WE WISH ALL OUR SUBSCRIBERS AND SUPPORTERS A HAPPY PASSOVE AND A HAPPY EASTER
Editor: Rael Jean Isaac
Editorial Board: Ruth King, Rita Kramer
Outpost is distributed free to Members of Americans For a Safe Israel
You are Invited to Join AFSI on our Spring Chizuk Trip To Judea And Samaria – April 22 to May 1, 2012
See the AFSI website for reports and photos of past trips.
The cost of the trip is $1800 per person, double occupancy. Single occupancy is available at an additional $400. This covers all hotels, most meals, entrance fees, private bus and driver, and guides. Flight arrangements are up to the participants.
Call AFSI to make your reservations: 1-212-828-2424; 1-800-235-3658.
Triggered by his “Israel, we’ve got your back” slam-dunk applause line served up to attendees at the recent AIPAC conclave in Washington, Barack Obama’s efforts to domestically reframe Iran’s race to atomic bomb capability as a “Jewish” issue has become one of the more dismaying aspects of an already surrealistic quadrennial election scene.
Its traction cuts across party lines. An extended segment of the Arizona Republican primary debate devoted to the Iranian nuclear threat found Romney, Gingrich and Santorum dutifully regurgitating the notion that the “protection” of Israel was the primary justification for American pressure on the mullah dictatorship. Not at any point in the discussion did either of the three (Ron Paul was doing his trademark 1930s isolationist turn) raise the specter of a Middle East nuclear arms race certain to ensue from Tehran’s acquisition of the bomb – the world’s most lethal weapons in the hands of the world’s most unstable regimes – and the threat it posed for the West at large. It took House Majority Leader Eric Cantor, who isn’t running for President, to inject some sense of real-time national concern into the post-debate discussion. “It’s not about Israel, “ he asserted, “It’s about our vital interests in the region. It’s about the United States.”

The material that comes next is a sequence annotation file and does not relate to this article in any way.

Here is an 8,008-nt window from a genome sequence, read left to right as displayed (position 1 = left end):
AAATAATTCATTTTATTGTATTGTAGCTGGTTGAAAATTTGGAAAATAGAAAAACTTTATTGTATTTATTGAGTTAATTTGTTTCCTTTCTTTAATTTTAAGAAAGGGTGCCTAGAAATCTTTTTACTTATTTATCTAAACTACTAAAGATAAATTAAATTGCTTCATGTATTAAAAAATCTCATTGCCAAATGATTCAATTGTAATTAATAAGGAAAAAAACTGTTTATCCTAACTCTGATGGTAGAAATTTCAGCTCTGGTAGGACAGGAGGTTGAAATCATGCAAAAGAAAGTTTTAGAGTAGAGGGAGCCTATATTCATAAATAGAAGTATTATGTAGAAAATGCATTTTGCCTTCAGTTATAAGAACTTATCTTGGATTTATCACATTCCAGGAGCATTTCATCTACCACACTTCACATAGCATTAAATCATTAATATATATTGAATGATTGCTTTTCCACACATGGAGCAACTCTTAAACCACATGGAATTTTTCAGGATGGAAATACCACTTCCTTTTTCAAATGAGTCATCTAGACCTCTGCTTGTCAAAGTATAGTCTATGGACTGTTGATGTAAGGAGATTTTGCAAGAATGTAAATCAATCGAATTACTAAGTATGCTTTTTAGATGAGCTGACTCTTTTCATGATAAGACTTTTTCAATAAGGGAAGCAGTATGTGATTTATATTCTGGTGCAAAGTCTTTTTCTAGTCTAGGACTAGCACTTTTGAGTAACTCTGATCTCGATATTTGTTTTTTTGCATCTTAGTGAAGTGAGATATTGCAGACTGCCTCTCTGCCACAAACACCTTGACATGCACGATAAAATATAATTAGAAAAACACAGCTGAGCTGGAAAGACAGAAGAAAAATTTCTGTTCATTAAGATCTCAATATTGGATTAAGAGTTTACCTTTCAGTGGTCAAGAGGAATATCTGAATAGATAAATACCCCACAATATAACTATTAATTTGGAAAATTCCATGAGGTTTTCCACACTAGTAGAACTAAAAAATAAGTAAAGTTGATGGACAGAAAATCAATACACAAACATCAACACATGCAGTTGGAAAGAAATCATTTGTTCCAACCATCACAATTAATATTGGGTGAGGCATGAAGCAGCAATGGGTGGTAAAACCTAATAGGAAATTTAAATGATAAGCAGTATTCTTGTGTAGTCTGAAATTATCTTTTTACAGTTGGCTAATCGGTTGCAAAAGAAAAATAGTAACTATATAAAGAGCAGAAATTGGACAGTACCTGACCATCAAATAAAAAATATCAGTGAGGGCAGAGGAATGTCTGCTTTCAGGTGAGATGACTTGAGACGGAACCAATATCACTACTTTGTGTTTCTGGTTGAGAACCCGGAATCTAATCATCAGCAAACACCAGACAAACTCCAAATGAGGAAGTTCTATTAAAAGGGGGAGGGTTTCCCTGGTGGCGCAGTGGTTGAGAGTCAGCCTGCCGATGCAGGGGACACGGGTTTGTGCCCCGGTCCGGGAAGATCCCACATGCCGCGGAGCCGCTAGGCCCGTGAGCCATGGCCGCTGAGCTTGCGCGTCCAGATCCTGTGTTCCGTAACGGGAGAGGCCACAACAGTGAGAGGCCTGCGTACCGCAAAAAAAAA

Remembering Herbert Zweibon
It is hard to believe that over a year has gone by since Herbert Zweibon, the modest visionary who led AFSI for so many years, passed away. On Feb. 7, 2012 members and supporters of AFSI gathered at the Lisker Synagogue in Manhattan to pay him tribute on the first anniversary of his death. Helen Freedman, AFSI’s executive director, who organized the event, said of Herb: “Tu B’Shevat, the holiday of trees, is so appropriate a time for remembering this giant of a man who contributed so much over a period of 35 years to the safety of Israel.” Many who loved and worked with Herb–including his son Mark–spoke of his dedication to Israel and his humanity. Charlotte Wahle, a long time AFSI volunteer, recalled that on her last visit to Herb in the hospital, his concern was not for himself but for what was happening at the office.
Boycott and Divest
Nicky Larkin Learns